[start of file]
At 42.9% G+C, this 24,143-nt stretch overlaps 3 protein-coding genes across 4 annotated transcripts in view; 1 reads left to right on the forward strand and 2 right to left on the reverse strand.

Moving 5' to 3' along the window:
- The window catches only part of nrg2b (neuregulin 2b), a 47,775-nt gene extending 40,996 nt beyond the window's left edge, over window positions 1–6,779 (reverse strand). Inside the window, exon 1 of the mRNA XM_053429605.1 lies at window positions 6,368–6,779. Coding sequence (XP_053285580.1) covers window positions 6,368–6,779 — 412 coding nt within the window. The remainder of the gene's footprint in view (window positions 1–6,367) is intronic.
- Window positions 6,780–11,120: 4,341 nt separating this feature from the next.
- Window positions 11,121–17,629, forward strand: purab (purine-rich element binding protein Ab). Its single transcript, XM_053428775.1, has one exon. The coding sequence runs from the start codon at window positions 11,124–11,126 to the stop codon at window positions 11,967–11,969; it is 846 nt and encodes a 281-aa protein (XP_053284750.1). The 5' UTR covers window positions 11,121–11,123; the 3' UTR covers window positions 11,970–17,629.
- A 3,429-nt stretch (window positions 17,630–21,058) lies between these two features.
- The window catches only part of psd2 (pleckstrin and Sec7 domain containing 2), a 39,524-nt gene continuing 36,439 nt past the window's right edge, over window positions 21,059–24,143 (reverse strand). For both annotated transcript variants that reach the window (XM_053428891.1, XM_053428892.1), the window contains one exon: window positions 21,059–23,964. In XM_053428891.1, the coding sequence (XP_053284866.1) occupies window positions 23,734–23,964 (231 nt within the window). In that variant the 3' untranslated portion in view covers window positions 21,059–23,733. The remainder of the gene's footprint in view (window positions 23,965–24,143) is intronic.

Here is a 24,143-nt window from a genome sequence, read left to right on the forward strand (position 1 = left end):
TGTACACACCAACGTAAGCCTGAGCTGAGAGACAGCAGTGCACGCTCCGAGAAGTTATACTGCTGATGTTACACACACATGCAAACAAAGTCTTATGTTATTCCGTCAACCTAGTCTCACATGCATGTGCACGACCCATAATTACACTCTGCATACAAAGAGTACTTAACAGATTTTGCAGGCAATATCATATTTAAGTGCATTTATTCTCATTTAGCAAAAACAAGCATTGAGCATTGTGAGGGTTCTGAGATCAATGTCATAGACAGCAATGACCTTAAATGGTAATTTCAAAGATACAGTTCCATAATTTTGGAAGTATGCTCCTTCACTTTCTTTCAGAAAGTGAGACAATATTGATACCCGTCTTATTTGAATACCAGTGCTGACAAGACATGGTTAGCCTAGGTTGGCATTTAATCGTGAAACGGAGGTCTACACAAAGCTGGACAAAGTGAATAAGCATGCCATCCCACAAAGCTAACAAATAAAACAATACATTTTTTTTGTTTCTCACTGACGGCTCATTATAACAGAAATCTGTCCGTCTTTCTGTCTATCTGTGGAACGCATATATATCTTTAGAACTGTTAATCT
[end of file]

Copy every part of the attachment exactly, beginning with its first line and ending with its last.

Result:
At 42.9% G+C, this 24,143-nt stretch overlaps 3 protein-coding genes across 4 annotated transcripts in view; 1 reads left to right on the forward strand and 2 right to left on the reverse strand.

Moving 5' to 3' along the window:
- The window catches only part of nrg2b (neuregulin 2b), a 47,775-nt gene extending 40,996 nt beyond the window's left edge, over window positions 1–6,779 (reverse strand). Inside the window, exon 1 of the mRNA XM_053429605.1 lies at window positions 6,368–6,779. Coding sequence (XP_053285580.1) covers window positions 6,368–6,779 — 412 coding nt within the window. The remainder of the gene's footprint in view (window positions 1–6,367) is intronic.
- Window positions 6,780–11,120: 4,341 nt separating this feature from the next.
- Window positions 11,121–17,629, forward strand: purab (purine-rich element binding protein Ab). Its single transcript, XM_053428775.1, has one exon. The coding sequence runs from the start codon at window positions 11,124–11,126 to the stop codon at window positions 11,967–11,969; it is 846 nt and encodes a 281-aa protein (XP_053284750.1). The 5' UTR covers window positions 11,121–11,123; the 3' UTR covers window positions 11,970–17,629.
- A 3,429-nt stretch (window positions 17,630–21,058) lies between these two features.
- The window catches only part of psd2 (pleckstrin and Sec7 domain containing 2), a 39,524-nt gene continuing 36,439 nt past the window's right edge, over window positions 21,059–24,143 (reverse strand). For both annotated transcript variants that reach the window (XM_053428891.1, XM_053428892.1), the window contains one exon: window positions 21,059–23,964. In XM_053428891.1, the coding sequence (XP_053284866.1) occupies window positions 23,734–23,964 (231 nt within the window). In that variant the 3' untranslated portion in view covers window positions 21,059–23,733. The remainder of the gene's footprint in view (window positions 23,965–24,143) is intronic.

Here is a 24,143-nt window from a genome sequence, read left to right on the forward strand (position 1 = left end):
TGTACACACCAACGTAAGCCTGAGCTGAGAGACAGCAGTGCACGCTCCGAGAAGTTATACTGCTGATGTTACACACACATGCAAACAAAGTCTTATGTTATTCCGTCAACCTAGTCTCACATGCATGTGCACGACCCATAATTACACTCTGCATACAAAGAGTACTTAACAGATTTTGCAGGCAATATCATATTTAAGTGCATTTATTCTCATTTAGCAAAAACAAGCATTGAGCATTGTGAGGGTTCTGAGATCAATGTCATAGACAGCAATGACCTTAAATGGTAATTTCAAAGATACAGTTCCATAATTTTGGAAGTATGCTCCTTCACTTTCTTTCAGAAAGTGAGACAATATTGATACCCGTCTTATTTGAATACCAGTGCTGACAAGACATGGTTAGCCTAGGTTGGCATTTAATCGTGAAACGGAGGTCTACACAAAGCTGGACAAAGTGAATAAGCATGCCATCCCACAAAGCTAACAAATAAAACAATACATTTTTTTTGTTTCTCACTGACGGCTCATTATAACAGAAATCTGTCCGTCTTTCTGTCTATCTGTGGAACGCATATATATCTTTAGAACTGTTAATCT